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Old 02-09-2019, 02:37 PM
 
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Zipline, thatís cool! To be honest, even though Iím good with numbers and accounting, I love doing all that stuff on the computer! But itís great that we have choices. I bet there will be a day when the IRS will only accept electronic returns because thatís basically doing their work for them.
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Old 02-09-2019, 06:18 PM
 
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Oh, annie_g! In my world the computer is no match for figuring and forms against a Mirador Black Warrior Pencil or a Uniball Signo Gel Pen!


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Old 02-09-2019, 07:34 PM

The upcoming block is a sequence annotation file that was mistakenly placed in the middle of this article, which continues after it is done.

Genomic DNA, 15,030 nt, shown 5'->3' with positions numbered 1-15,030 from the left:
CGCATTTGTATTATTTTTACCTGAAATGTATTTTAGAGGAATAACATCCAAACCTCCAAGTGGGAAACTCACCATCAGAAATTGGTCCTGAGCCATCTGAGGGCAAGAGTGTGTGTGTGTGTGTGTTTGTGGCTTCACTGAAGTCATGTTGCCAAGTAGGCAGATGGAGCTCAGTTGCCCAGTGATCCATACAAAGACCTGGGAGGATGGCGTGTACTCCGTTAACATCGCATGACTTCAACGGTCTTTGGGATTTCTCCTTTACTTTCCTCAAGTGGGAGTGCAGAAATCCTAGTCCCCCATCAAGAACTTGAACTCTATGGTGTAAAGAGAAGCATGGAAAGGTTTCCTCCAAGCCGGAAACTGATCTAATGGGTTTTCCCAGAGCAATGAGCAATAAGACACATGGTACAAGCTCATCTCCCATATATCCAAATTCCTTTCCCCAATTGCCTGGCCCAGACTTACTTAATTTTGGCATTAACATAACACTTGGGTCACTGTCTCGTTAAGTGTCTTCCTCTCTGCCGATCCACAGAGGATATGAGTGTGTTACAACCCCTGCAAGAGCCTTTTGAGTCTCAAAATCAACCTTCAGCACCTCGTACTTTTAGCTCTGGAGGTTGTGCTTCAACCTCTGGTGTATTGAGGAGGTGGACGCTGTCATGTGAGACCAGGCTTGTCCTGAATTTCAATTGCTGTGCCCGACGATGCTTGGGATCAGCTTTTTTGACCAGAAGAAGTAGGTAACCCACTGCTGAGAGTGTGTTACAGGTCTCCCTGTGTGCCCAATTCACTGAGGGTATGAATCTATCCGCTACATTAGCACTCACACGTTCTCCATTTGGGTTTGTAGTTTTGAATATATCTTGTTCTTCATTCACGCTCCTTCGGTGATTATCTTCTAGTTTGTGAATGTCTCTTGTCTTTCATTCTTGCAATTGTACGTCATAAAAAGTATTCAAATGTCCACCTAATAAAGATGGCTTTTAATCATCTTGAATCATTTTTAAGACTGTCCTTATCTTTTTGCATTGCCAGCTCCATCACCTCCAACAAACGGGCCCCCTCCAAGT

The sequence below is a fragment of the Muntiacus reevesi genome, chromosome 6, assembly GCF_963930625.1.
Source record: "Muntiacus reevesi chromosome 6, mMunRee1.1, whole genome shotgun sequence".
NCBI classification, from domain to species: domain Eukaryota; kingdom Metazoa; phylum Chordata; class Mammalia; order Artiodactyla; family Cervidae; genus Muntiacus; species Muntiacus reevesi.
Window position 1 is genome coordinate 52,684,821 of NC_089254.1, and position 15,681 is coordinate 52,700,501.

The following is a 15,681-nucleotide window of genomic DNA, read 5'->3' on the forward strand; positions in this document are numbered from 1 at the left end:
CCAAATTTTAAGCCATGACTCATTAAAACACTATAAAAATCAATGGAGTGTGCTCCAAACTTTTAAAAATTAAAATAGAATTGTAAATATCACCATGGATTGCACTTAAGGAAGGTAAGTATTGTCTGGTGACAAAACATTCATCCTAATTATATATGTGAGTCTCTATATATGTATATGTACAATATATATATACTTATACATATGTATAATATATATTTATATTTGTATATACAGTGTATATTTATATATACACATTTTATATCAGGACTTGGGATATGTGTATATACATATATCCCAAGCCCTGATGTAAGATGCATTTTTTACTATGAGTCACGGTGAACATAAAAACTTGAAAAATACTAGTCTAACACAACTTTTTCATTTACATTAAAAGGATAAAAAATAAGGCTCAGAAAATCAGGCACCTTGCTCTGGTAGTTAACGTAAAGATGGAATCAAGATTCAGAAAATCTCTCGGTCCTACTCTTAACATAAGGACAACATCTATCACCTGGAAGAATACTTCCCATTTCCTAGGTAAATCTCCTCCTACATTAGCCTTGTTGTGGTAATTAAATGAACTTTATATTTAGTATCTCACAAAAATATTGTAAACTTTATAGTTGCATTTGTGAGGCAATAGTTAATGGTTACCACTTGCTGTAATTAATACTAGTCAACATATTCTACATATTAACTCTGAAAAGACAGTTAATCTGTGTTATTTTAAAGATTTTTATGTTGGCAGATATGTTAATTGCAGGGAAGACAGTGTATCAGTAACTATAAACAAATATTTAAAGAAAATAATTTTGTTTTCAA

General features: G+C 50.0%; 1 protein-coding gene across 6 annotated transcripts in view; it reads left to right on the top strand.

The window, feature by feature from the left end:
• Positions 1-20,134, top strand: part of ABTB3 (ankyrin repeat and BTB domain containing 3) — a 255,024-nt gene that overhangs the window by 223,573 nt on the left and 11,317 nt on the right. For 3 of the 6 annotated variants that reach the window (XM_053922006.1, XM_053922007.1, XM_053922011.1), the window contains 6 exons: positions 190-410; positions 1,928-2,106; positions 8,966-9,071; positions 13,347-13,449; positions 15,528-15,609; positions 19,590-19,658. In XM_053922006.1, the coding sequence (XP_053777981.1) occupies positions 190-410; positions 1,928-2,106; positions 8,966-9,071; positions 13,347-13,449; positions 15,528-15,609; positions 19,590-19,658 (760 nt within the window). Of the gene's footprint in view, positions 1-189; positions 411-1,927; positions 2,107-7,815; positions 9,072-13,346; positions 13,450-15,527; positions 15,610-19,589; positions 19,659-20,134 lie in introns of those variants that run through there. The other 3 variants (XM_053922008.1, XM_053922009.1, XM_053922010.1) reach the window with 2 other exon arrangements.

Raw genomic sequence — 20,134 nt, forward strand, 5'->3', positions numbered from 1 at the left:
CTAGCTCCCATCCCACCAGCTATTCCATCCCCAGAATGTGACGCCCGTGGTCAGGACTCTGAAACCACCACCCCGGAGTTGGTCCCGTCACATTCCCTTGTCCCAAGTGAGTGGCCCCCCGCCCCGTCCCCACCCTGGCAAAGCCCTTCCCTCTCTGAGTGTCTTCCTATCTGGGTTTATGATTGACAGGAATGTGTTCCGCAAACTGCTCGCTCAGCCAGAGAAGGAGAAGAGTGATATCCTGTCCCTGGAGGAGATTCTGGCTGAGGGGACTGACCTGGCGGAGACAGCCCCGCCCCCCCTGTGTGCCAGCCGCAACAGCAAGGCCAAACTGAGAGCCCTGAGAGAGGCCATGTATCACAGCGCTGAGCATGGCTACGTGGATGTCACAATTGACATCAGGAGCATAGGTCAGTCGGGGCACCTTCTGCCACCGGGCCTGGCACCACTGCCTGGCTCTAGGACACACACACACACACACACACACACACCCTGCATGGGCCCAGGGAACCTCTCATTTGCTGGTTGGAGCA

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Zipline! I still do my taxes the old fashioned paper way. And Uniball Signos rock!
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Old 02-09-2019, 09:46 PM
 
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Illinois is one of the states that does not tax Social Security.

https://www2.illinois.gov/rev/questi.../pages/99.aspx
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Old 02-10-2019, 07:32 AM
 
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Thanks for all of your replies and information. I am going on Thursday to have my taxes done by someone who hopefully will be more knowledgeable than I am! I just wanted to have some idea of what to expect.
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Old 02-12-2019, 11:01 AM
 
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For the 2018 tax year, single filers with a combined income of $25,000 to $34,000 must pay income taxes on up to 50% of their Social Security benefits. If your combined income was more than $34,000, you will pay taxes on up to 85% of your Social Security benefits.Feb 1, 2019. Check out this link.